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Forest Service to address the tangled status of ski area water rights with a public process

Federal court ruling sends agency back to the drawing board

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The U.S. Forest Service will hold a public process to develop a new agency guideline for adminstering water rights at ski areas operating on public lands. Bob Berwyn photo.

By Bob Berwyn

SUMMIT COUNTY — After being rebuffed in federal court, the U.S. Forest Service will start anew at developing new water-rights language for ski area permits. The agency plans to start taking public input this spring on the new directive, which would clarify ownership of water rights on national forest lands.

The Forest Service most recently issued a new water rights directive in Dec. 2012, aiming to establish that certain water rights have to remain linked with the ski areas where the water is used to ensure the long-term sustainability of the resorts.

The ski industry interpreted at least parts of the new directive as a direct grab of water rights that are properly administered under state water law. A year-long lawsuit ended in Dec. 2012 with a court telling the Forest Service it must use a public process to develop a new directive.

“The agency’s announcement and the agency’s recent policy that was struck down in federal court both assume that water should run with the land. This approach reflects a fundamental misunderstanding of water law in the West,” said Geraldine Link,  public policy director for the National Ski Areas Association.

The court also said the Forest Service should consider economic impacts as part of the process. It didn’t rule on the substance of the Forest Service directive, but noted that the water-rights ownership issue seems to be unclear and based on several different versions of Forest Service directives and clauses.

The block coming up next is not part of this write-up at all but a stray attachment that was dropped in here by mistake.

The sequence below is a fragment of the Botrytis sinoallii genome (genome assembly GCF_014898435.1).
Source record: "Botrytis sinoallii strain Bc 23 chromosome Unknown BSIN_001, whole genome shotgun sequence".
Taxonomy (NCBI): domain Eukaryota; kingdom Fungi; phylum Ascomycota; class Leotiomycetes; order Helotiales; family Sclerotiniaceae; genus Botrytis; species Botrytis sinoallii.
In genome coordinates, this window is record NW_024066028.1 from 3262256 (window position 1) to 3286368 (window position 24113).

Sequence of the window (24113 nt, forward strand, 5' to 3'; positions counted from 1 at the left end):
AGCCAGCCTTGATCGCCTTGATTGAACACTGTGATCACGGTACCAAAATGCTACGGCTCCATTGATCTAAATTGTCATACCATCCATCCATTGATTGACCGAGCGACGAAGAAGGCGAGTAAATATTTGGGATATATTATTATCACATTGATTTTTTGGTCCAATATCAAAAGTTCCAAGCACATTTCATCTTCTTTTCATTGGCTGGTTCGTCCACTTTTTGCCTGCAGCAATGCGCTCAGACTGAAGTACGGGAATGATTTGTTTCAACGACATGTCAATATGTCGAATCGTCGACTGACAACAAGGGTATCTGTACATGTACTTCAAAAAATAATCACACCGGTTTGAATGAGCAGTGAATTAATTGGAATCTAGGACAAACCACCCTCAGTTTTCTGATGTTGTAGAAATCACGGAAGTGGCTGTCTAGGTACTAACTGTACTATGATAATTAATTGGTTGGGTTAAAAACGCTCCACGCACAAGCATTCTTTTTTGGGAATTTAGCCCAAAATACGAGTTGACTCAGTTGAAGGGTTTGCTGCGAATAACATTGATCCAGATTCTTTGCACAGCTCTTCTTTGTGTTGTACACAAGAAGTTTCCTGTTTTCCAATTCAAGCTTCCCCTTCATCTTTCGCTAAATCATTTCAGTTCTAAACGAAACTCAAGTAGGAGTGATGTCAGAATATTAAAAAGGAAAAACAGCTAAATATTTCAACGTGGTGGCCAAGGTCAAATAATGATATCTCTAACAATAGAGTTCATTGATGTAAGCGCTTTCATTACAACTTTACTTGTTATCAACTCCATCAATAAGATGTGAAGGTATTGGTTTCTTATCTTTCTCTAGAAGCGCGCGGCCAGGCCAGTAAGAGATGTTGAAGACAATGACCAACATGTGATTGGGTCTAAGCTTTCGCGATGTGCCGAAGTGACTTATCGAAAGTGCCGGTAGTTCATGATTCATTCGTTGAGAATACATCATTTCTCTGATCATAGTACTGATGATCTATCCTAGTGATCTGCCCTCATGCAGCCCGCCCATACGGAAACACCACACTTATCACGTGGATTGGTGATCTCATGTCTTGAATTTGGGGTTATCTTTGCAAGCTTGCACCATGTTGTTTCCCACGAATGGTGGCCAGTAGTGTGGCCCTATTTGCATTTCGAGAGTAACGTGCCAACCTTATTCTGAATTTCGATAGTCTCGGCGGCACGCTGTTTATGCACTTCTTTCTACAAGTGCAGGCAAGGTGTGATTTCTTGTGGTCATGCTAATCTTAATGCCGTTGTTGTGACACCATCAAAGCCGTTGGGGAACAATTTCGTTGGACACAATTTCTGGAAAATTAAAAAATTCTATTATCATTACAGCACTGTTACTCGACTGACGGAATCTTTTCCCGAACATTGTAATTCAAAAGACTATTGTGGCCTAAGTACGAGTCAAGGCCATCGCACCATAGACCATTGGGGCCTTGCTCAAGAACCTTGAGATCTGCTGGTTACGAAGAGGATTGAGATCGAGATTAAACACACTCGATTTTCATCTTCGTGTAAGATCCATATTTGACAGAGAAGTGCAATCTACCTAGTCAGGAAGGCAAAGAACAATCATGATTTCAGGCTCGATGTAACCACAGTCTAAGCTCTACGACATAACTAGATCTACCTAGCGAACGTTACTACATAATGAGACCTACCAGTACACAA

“Establishing an inclusive process on this important issue will help meet long-term goals,” said Rocky Mountain Regional Forester Daniel Jirón. “Maintaining the water with the land will ensure a vibrant ski industry, and resilient and healthy national forests and mountain communities into the future.”

Jirón testified today before the Colorado General Assembly House Agriculture, Livestock and Natural Resources Committee at the Colorado State Capitol in Denver.

“Together, we can find solutions that support a strong ski industry, keep the water with the land to sustain local communities, and ensure the long-term viability of this unsurpassed winter recreational experience,” said Jirón. “We think it is a good idea to engage the public and communities to map out next steps on this issue.”

“Now that the public will have a say in this policy, the agency is likely to receive strong comments from water rights owners across the West who are not about to turn over their water rights to the government for free,” Link said.

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